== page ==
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About Virginia Barrett


Virginia Barrett is the author 0f six books of poetry including Between Looking (2019, Finishing Line Press), Crossing Haight (2018, Jambu Press) and I Just Wear My Wings (2013, Jambu Press). She is the editor of two anthologies of contemporary San Francisco poets OCCUPY SF—poems from the movement and Feather Floating on the Water—poems for our children (winner of an Acker Award). She edited Casita Poems, an anthology of alumni poets from the Helene Wurlitzer Foundation and was the lead designer for Light on the Walls of Life—a tribute anthology to Lawrence Ferlinghetti (2022, Jambu Press).


Her work has recently appeared in Writer’s Chronicle, Narrative, What Rough Beast, Roar: Literature and Revolution by Feminist People, Ekphrastic Review, Weaving the Terrain (Dos Gatos Press), and Poetry of Resistance: Voices for Social Justice (University of Arizona Press). She has been nominated for a Pushcart Prize and a Best of the Net prize. She has twice received a writer’s residency grant from the Helene Wurlitzer Foundation of Taos, NM. A chapbook, Stars By Any Other Name, was a semi-finalist for the Frost Place Chapbook Competition sponsored by Bull City Press, 2017.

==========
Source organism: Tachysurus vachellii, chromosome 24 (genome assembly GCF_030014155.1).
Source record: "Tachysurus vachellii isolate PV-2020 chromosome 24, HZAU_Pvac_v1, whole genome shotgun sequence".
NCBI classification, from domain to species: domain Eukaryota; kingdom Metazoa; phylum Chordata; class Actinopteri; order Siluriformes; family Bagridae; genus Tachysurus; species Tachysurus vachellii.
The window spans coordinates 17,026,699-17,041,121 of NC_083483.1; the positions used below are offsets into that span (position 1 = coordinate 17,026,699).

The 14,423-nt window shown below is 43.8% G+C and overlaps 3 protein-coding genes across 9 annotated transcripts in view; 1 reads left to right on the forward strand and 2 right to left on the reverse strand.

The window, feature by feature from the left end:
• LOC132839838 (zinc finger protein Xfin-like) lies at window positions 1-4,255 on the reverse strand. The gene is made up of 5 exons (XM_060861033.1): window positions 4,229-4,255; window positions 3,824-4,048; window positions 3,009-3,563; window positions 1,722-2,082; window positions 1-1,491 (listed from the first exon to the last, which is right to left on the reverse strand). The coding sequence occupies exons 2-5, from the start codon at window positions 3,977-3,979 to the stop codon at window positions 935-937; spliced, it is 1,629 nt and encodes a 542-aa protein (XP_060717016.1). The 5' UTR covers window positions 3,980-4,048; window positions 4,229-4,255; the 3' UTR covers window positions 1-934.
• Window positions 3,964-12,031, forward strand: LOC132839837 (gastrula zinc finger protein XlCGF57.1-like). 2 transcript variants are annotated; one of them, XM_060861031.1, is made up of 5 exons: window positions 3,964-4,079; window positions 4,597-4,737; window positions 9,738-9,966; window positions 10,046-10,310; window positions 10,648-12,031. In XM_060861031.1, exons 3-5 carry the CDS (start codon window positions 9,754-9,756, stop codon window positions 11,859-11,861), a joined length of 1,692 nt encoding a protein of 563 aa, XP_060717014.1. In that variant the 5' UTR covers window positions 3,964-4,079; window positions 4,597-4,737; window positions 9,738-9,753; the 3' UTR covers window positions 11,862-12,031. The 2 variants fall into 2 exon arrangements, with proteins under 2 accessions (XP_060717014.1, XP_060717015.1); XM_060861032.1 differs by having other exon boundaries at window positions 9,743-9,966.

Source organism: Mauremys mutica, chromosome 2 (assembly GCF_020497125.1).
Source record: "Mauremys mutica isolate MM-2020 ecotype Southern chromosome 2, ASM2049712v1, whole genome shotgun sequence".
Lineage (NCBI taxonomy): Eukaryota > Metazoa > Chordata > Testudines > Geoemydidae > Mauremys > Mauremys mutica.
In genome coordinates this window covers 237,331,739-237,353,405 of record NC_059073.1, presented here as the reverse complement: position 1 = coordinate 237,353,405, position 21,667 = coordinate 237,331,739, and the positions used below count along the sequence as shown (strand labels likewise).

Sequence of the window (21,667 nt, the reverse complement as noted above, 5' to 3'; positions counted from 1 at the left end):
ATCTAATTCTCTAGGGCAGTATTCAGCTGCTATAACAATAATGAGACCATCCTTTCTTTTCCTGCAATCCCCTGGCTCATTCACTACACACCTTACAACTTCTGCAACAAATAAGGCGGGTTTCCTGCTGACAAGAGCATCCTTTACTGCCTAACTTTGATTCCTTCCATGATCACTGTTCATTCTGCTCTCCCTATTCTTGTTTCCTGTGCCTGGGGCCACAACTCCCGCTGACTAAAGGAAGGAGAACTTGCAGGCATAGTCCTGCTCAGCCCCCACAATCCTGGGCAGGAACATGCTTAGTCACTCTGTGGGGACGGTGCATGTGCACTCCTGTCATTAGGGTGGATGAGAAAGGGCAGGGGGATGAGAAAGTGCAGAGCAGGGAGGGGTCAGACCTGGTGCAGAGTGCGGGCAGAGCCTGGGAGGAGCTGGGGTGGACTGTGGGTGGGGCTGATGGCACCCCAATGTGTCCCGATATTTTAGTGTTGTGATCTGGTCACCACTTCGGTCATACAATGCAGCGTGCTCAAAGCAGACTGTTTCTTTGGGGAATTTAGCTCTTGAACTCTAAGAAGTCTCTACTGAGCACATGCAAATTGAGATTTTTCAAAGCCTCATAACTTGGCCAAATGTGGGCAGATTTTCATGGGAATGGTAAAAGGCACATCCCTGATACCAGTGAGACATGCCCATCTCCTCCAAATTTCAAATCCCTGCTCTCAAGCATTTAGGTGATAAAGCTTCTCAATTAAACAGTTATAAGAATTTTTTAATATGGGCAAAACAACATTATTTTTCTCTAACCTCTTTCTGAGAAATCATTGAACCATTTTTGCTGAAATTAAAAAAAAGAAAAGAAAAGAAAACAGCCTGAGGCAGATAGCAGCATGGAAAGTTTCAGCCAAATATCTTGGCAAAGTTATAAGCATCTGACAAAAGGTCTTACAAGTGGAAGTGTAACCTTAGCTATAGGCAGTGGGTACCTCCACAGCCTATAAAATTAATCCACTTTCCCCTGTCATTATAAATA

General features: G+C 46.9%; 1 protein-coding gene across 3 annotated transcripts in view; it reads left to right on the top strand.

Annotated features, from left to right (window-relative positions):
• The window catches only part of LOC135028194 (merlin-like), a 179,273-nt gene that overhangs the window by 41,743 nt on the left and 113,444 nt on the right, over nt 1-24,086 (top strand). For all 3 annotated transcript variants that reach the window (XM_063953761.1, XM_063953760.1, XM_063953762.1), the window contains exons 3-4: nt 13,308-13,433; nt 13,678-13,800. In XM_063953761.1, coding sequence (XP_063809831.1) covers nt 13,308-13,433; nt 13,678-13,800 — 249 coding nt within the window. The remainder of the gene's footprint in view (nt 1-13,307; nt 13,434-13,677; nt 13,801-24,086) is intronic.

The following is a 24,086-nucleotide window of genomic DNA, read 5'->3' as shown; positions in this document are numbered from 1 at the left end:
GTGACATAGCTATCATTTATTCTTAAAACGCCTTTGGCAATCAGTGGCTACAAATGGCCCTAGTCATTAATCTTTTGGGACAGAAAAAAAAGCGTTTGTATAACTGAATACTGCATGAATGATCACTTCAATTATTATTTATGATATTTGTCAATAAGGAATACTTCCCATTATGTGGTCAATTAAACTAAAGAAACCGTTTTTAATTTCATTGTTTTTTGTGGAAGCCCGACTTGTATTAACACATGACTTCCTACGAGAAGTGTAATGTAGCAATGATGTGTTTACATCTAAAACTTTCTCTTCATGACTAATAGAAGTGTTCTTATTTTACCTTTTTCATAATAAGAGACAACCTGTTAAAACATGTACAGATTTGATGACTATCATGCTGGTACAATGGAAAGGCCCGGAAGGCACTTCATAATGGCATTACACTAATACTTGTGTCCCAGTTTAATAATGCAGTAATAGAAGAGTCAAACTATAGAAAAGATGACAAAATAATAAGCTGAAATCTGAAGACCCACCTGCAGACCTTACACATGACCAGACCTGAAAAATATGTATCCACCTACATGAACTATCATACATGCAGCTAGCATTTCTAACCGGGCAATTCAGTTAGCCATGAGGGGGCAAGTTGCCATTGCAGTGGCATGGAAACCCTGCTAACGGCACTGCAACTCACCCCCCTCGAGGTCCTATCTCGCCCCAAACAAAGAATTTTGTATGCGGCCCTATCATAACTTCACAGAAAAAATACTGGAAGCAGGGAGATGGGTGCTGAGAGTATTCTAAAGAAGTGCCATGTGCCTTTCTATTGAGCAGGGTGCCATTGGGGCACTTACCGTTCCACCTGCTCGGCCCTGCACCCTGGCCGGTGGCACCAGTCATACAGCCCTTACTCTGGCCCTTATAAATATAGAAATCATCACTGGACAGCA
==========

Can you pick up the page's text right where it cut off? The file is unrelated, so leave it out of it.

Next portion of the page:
She holds an MFA in Writing from the University of San Francisco, an MAT in Art from Rhode Island School of Design, and a BA in English from the University of Virginia.

“Each of [her] poems is flooded with light, color and sensory detail; they are the activity of an eye intent on seeing more of everything in the range of vision . . .”
                                                                                              D.A. Powell

Virginia Barrett's poetry invites an excursion into a varied landscape of voice and form. Stylistically, poems range from intimate lyrics to expansive narratives. The work can be playful, meditative, visionary, challenging, and open to experimentation. Her thematic span uses a wide lens. Poems include female-centric pieces on childhood and family history, ekphrastic works exploring issues that artists often face in unsupportive (even hostile) societies, urban-inspired musings, adventures into myth, and mystical encounters in the natural world. What weaves throughout her work is a deep need to look out at the world, to gaze as does a painter, to absorb what the eyes see and to offer it back—altered and transfigured in some way.

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